Um, it's oh so easy to point the finger at Boehner and his anti-tax comrades. But the last I checked, sitting across the isle is Obama, who said Plan B was DOA, veto-able. That's odd. Here we have the Republican's offering up real tax increases, not those pesky tax reform measures that no one could be pinned down to anything close to specific and certainly analogous to political suicide. So now the ball is back in Obama's hands. If we go over the cliff, it's his fault. But wait. What if all this is nothing more than Boehner's near final political  maneuvering? What if Obama counters to $500K and Boehner makes a final offer of $650 that Boehner and his ardent anti-tax club will accept. Ultimately, it's about getting the tax increase as far away from $250K as possible, no? I for one will be surprised if we go over the cliff. At this point, it's nothing more than political theater, especially with Time pundits acting like they're the smartest guys in the room.

JohnYuEsq
JohnYuEsq

RECALL Republicans. THROW THE BUMS OUT!

GlenJones
GlenJones

I think what is being missed (and misreported by the press) is that we are not on the edge of a fiscal cliff.  Economists agree that it wouldn't be the best thing, but any damage would be gradual and could be addressed next year if Congress could constructively do anything.  That is the real problem and both sides are to blame.  Any intelligent person realizes a lot of reforms are needed to keep America from sinking, including entitlement, pension, healthcare and tax reform to name a few.

tiresias
tiresias

saw a great sign at an occupy event last year: "the only thing that trickles down is boehner's tears"

La_Randy
La_Randy

"After Thursday night, it certainly looks as though the GOP is playing something less than a constructive role."

Now that is funny!

JoseGonzales
JoseGonzales

Boehner will cry for hours if the war on marijuana lets up for a few minutes.


rogerwabbit
rogerwabbit

"His public persona is generally affectless, unperturbed." Doesn't brownish orange skin and frequently cries in public count as affectations?

gysgt213
gysgt213

Who has the Speaker's back guys and gals?  Anyone?

StanHughes
StanHughes

The house sent the senate a bill to extend tax cuts to all Americans.  It has been sitting on Harry Reid's desk for months. he has refused to even bring it up for a votes.  If there is a cause for us going over cliff it is one created by dems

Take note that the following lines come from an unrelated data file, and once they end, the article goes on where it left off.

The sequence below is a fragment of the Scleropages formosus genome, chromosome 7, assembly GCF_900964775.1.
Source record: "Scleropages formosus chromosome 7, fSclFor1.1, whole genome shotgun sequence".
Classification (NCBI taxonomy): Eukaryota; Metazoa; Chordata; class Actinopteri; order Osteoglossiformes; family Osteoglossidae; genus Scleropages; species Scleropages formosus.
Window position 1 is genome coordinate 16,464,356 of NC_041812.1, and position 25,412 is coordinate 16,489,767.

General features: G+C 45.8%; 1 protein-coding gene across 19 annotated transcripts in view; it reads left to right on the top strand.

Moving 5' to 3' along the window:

Heian
Heian

@DavidStrayer To be clear, it was a tax and a spending problem with Bush. He cut taxes and went to war, at the same time. Which is pretty much unprecedented in history.

 Bush said, have your cake and eat it too! And now we're deep in cake-debt, and that anyone is unclear why astonishes me.

notsacredh
notsacredh

fitty , could that possibly be a snark?

notsacredh
notsacredh

"Things are fine, business is getting done, the prognosis good. Until he starts bawling."

.

You mean like the above?

.


 

tom.litton
tom.litton

@StewartCockrell The problem seems to be the well financed, tea party backed, conservative institutions.  They threaten to back other candidates if they don't get there way, and often succeed.  Hence the mention of Heritage foundation, etc.  

 All of these institutions seem to only care about taxes, which makes me curious who finances them.

fhmadvocat
fhmadvocat

worleyeoe,  Obama was very specific regarding his spending cuts while Boehner wanted more cuts without being specific.  Tax increases on $1 million sounds nice, but that includes only .19% of the population and only after the first million.  Boehner has only himself to blame.  He assumed he would have a Republican president and a Republican senate and he lost.  Most of the cuts are in defense.  Why would he agree to that in the summer if he thought Obama would win?  The Republicans have more to lose because they have constantly shown bad faith.  The speaker and the President had a grand bargain, with meaningful cuts only to have the Republican House tell Boehner "no".  The Republicans in the House would rather be right in "principle" even if it drags down the economy.

Paul,nnto
Paul,nnto

@worleyeoe And what if, as has been demonstrated, the House republicans refuse to endorse any tax rate increase for anyone at anytime? 

Reconcile yourself to the "cliff". 

nflfoghorn
nflfoghorn

He'll cry for days if the tanning salon closes for maintenance.